In his mother's bedroom stood a big white chest which contained her wedding dress, his father's medals and decorations, a black enameled Chinese music box which contained the most valuable of their possessions, their past and future, their escape route. The family's jewelry. Some gold rings, a pearl necklace, a tiara, some precious stones. It was the only asset the family had. The family's jewelry was more then just a symbol of status. Its glitter was a promise of stability in times of need. And it was precisely that sense of stability which Victor, on the morning of June 12th 1922, robbed as he tucked the little enameled Chinese box under his arm and stole away from the house.

So complete was Regina's trust in the integrity of her son that it wasn't until the eve of the following day, after she discovered the brief note Victor left, telling her in his characteristic insolent tone that he had enough of the family home, of Bulgaria, of the whole thing and that he was on his way to Brazil, it was only when she began to think of the costs of such a trip that Regina began wondering how Victor, lazy Victor, managed to collect enough money to provide for such a journey, and with a throbbing foreboding in her heart slowly climbed the stairs to her bedroom where Edith found her a few minutes later lying on the carpeted floor, sobbing.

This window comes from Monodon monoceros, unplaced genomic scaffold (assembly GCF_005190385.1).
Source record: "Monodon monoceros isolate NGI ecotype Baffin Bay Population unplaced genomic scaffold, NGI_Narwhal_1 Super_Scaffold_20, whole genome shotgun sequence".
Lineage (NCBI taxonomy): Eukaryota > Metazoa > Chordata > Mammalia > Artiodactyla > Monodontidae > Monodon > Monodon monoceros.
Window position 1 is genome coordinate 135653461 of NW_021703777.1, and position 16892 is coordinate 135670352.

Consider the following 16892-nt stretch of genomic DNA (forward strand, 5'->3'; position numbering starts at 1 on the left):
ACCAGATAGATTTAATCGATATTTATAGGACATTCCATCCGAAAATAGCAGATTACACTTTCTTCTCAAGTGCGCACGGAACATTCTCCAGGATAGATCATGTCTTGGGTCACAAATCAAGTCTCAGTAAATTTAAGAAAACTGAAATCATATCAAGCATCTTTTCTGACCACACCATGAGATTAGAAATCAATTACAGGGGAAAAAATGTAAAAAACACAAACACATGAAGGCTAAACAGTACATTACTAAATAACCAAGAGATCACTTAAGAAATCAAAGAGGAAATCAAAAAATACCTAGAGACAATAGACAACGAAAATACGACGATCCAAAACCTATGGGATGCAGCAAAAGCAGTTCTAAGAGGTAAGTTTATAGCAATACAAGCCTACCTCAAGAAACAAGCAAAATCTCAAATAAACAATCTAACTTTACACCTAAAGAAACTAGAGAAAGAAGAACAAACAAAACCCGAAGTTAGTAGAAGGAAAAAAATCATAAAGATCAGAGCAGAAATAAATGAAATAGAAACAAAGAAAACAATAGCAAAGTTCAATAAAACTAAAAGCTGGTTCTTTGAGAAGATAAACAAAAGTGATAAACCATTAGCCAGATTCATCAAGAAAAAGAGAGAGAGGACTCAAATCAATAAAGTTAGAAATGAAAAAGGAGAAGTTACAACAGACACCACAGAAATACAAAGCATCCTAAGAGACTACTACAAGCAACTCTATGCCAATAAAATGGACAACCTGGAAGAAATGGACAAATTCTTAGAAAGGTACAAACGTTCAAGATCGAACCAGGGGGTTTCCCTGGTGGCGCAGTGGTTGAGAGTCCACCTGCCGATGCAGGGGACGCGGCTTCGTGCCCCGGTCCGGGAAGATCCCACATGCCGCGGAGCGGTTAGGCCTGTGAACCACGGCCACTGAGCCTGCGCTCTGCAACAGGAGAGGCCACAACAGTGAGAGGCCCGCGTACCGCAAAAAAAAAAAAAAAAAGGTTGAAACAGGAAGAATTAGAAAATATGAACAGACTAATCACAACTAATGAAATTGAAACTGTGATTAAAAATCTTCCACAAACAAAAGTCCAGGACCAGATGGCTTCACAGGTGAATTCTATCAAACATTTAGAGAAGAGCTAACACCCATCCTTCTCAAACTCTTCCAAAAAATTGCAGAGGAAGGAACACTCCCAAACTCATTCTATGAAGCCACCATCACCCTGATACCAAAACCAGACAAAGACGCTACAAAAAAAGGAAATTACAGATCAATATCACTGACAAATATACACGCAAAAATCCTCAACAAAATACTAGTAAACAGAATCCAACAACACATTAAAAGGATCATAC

The ship made several stops on its long journey, and on each such stop, he contemplated getting off the ship and trying to make his way back home, but the shame which was burning a hole in his heart, imagining the grief and humiliation his mother and sisters would be experiencing, debilitated him. It took Victor three weeks to reach Rio de Janeiro. And by the time he got there, he was on his own, alone and full of regret. He had made a mistake. He missed home. He was broke. He carried on. He continued to drift with the ship, spending his days in a haze, wandering around the big ship, making insignificant contacts with the other passengers, whiling his time away in his little cubicle, staring at the ceiling.